Atmosphere, of course, plays a large role in Greensky’s improvisation onstage. Whether the crowd is sitting, dancing or singing along, the time of day and day of the week … it all can factor into a live set. It makes what Hoffman and company do interesting to watch. Being able to step outside the music box, so to speak, keeps each show unique.
“It’s fun to take new risks every night and try different stuff,” he observes. “It affords us the ability to play a lot of the stuff we wouldn’t otherwise play because maybe we’d only play it once ever or once a year. It also helps give us a little break with other songs we play a lot and keeps it fresh for us.”
Hoffman and guitarist Dave Bruzza are the primary lyricists on the album. Hoffman usually has a hodgepodge of lyrics and/or melodies floating around his head, but where they land on a track is anyone’s guess. “More of Me,” for example, is somewhat an emotional rollercoaster between dark and idealistic lyrics. It’s hard to decide whether it’s uplifting or sad as hell.
“I can’t decide either,” Hoffman says with a laugh. “I think it was intended to be a little bit romantic, but there is definitely a strong sense of longing and disappointment also. . . . But I’m not sure if I landed where I meant to when I jumped into that one.”
Songs starting one way and ending up completely different was an ongoing theme when making the record. A large part of the evolution happened in production. Like their previous records, “Shouted, Written Down & Quoted” was released on their own label, Big Blue Zoo. But this was the first time they worked with producer Steve Berlin.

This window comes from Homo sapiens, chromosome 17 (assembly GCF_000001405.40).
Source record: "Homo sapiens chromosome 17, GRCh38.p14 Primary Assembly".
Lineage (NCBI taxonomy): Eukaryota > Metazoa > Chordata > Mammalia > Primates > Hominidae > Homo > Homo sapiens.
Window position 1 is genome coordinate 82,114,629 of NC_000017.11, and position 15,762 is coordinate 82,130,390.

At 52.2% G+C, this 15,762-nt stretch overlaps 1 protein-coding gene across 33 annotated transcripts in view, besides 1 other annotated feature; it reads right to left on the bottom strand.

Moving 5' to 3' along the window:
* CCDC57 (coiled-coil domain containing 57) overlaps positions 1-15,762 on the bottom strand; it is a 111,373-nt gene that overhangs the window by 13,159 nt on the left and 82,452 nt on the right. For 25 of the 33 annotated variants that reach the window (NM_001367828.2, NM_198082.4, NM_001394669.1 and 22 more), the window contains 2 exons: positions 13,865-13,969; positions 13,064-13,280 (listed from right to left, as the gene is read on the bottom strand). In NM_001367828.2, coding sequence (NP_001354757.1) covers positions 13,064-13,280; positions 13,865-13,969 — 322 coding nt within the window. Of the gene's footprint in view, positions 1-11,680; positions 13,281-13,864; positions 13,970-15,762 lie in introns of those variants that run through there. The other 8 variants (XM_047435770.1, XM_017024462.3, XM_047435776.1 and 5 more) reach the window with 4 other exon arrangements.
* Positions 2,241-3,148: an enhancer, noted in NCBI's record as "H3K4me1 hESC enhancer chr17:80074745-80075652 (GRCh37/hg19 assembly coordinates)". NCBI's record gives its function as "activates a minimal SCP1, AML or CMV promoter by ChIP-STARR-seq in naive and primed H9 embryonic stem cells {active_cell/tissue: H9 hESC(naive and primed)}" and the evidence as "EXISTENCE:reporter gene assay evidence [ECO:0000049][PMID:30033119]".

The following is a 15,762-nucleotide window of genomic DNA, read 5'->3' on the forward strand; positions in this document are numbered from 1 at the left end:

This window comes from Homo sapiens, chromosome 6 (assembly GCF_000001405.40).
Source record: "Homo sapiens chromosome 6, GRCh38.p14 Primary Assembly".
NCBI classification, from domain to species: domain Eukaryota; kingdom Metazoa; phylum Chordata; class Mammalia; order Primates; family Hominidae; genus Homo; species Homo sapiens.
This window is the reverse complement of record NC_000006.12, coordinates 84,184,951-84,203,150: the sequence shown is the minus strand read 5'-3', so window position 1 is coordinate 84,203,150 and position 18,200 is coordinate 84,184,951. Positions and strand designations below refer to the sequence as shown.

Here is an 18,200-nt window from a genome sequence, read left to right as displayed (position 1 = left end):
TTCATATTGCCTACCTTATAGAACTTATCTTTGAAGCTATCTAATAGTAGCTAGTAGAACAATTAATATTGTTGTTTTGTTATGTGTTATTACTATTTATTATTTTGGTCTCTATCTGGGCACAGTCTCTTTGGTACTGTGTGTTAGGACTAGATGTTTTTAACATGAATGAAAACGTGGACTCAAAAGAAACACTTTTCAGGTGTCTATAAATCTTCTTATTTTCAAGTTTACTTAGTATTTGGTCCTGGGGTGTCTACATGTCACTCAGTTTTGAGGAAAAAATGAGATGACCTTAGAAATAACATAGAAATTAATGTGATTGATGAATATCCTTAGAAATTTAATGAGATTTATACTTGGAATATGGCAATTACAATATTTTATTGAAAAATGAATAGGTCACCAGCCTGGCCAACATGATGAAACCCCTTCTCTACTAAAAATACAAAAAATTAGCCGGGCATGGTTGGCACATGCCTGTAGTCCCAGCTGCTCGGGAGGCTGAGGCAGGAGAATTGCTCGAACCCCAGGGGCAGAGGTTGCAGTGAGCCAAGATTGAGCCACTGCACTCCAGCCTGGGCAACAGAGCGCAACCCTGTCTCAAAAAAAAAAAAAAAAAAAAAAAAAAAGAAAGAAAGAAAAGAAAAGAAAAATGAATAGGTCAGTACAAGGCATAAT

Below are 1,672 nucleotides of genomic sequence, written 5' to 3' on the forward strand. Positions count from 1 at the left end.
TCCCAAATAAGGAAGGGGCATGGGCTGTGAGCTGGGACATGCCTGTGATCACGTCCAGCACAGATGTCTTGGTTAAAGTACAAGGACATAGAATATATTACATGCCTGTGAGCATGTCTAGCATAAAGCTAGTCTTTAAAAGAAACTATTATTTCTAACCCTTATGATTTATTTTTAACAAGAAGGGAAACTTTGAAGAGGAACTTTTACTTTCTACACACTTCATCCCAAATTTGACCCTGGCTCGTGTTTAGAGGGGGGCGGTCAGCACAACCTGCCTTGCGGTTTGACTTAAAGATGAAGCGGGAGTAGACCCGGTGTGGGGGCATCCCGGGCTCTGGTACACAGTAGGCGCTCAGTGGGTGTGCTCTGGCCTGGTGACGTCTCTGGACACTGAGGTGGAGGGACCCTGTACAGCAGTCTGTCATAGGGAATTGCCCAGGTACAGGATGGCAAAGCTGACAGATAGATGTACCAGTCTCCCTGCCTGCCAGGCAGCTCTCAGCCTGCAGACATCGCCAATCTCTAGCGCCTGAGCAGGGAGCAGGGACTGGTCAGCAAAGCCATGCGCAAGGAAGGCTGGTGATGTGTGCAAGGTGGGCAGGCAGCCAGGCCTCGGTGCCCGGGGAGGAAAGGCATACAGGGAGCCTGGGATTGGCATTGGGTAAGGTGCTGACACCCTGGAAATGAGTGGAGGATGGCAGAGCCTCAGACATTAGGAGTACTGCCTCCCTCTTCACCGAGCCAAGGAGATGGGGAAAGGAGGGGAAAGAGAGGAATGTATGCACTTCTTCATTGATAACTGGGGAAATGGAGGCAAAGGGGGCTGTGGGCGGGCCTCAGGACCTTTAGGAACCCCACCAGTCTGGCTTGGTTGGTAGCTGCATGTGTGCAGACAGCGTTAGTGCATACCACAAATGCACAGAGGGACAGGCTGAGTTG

“Sometimes we were doing really experimental, weird stuff, and we were just like, ‘What the hell…’” Hoffman quips. “Having a critic along for the ride is really good for the [final] presentation and having true confidence in decisions.”
Working with outsiders, for a lack of a better word, on an album can potentially be tricky for a band. It’s hard to predict what their ideas are going to be or how attached they’ll be to them. It’s potentially another ego on the line, and they didn’t really know Berlin that well when they invited him into the studio in the first place. Yet, he proved to be in tune with their trajectory. Hoffman admits it helped not being specifically attached to songs in the way they presented them.
“I had some clear ideas,” he says, “but as far as tempos and textures, this is where we tried a lot of stuff out, and this is where our producer came in handy and was a strong asset. There were times where we just kind of lost track of what the path was. We were trying so many different things for songs . . . and, at the end, just really not knowing and having to make a decision with how to present some of these songs.”
Hoffman says he and the rest of Greensky Bluegrass have been writing new tunes already. While they won’t be playing them at live shows anytime soon, he estimates they’ll start recording in 2018. In the meantime, folks can see Hoffman and company live at GLA for an early afternoon show on Sunday.